Tate Williams

Human brain develops slowly, sets us apart from chimps

Tate Williams February 4, 2012

A major question of human evolution is, given that we are 98.8% genetically the same as a chimpanzee, and that we diverged as a species in a relatively short period of time, how is that you and I are able to play the piano? (I can’t actually play the piano, but I could.)

How can we be so similar to our relatives, and be so different in our capacity for social behavior, abstract thought, and reasoning, which has made humans stand out so drastically from any other animal? Our DNA sequences are only 1.2% different, but what a whopping 1.2%. A study published this week in the journal Genome Research attempts to shed some light on that question. And like so many things, it’s all about timing.

It appears that in the part of the brain responsible for the higher functions humans tend to be famous for — the prefrontal cortex — development happens much, much slower than in macaque monkeys and chimpanzees. Slower, but at a much higher level. The study suggests that the drawn out toddler years, when we can just barely fend for ourselves and basically still need our parents to do everything for us, are crucial to how we are so similar, but so different, than other apes.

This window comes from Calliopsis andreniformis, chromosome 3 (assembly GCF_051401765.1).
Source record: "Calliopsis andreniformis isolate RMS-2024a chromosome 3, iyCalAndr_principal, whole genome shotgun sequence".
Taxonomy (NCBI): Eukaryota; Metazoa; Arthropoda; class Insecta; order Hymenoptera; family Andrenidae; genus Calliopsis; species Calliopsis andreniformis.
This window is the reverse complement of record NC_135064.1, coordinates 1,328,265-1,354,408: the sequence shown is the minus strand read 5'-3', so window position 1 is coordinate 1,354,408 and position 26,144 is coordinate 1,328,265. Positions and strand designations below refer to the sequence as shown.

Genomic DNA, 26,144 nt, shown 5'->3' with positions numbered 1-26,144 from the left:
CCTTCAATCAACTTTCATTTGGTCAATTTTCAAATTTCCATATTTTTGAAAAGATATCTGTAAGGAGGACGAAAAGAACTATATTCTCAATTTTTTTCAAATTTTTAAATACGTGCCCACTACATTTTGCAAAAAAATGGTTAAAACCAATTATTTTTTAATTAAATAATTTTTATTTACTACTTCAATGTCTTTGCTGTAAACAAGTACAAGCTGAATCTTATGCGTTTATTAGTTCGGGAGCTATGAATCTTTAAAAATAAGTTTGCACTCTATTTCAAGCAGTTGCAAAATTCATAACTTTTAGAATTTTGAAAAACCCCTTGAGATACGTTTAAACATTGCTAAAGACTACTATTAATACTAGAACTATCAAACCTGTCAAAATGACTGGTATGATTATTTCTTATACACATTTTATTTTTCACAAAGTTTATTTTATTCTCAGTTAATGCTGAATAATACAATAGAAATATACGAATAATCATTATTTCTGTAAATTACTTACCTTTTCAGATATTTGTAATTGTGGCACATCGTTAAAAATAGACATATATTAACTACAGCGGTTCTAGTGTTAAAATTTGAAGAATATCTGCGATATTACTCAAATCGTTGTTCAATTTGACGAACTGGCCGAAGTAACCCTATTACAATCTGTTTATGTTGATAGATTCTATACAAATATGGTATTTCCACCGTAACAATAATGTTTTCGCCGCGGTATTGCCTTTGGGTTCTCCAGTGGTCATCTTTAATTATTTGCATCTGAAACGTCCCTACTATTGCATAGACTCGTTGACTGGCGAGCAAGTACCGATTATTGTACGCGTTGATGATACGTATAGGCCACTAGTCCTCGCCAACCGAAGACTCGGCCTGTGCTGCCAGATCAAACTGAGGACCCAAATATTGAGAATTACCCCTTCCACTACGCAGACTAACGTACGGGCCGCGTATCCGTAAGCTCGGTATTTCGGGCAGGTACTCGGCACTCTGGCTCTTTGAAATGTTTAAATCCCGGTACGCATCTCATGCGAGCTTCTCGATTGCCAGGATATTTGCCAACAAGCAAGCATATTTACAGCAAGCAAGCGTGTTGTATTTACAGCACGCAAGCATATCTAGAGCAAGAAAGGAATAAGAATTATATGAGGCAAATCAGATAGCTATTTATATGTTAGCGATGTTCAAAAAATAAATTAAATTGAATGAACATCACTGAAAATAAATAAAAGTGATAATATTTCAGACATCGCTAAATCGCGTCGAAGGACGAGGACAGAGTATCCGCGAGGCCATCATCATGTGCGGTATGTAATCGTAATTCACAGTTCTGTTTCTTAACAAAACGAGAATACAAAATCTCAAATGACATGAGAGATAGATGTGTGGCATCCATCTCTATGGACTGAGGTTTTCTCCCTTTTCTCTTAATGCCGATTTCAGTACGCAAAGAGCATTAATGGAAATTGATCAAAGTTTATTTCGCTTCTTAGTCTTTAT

Researchers — led by Philipp Khaitovich at PICB, a joint institute of the Max-Planck Society and Chinese Academy of Sciences — studied postmortem brain tissue samples from the three species, to watch for variations in gene expression, which is how our genetic material manifests itself over time. They found revelatory results in the genes that control development of synapses, the structures that allow information to travel through the brain.

The forming of synapses in the brain happens throughout life, but really, the overwhelming majority happens in the very early stages of development, which is actually kind of depressing. Basically in the first five or so years of life, the brain is building its operating system, learning how to send information, and deciding what parts of the brain it’s really going to need and what parts it really isn’t (quaintly called “pruning”).

For monkeys and chimps, this takes a couple of months. More or less out of the womb, they’re wired and ready to go. Humans, however, are squishy little dunderheads that need mommy for a really long time compared to most animals.

According to the team’s results, in this five years of slow development, the genes’ expressions that lead to synaptic development go through the roof, radically changing what the smartypants part of the brain is capable of. Voila. Monkey eats poop; Chopin plays Nocturnes.

This study suggests that sometime in the last 4-6 million years, perhaps around the time we split from the Neanderthals, we developed this unique way of wiring our brains more slowly, and as a result, our unique cognitive traits. And then Skyrim.

Reference: Xiling Liu, Mehmet Somel, Lin Tang, Zheng Yan, Xi Jiang, Song Guo,Yuan Yuan, Liu He, Anna Oleksiak, Yan Zhang, Na Li, Yuhui Hu, Wei Chen,Zilong Qiu, Svante Pääbo, and Philipp Khaitovich. 2012. Extension of cortical synaptic development distinguishes humans from chimpanzees and macaques. Genome Research.

photo credit by Flickr user juhansonin under Creative Commons. 

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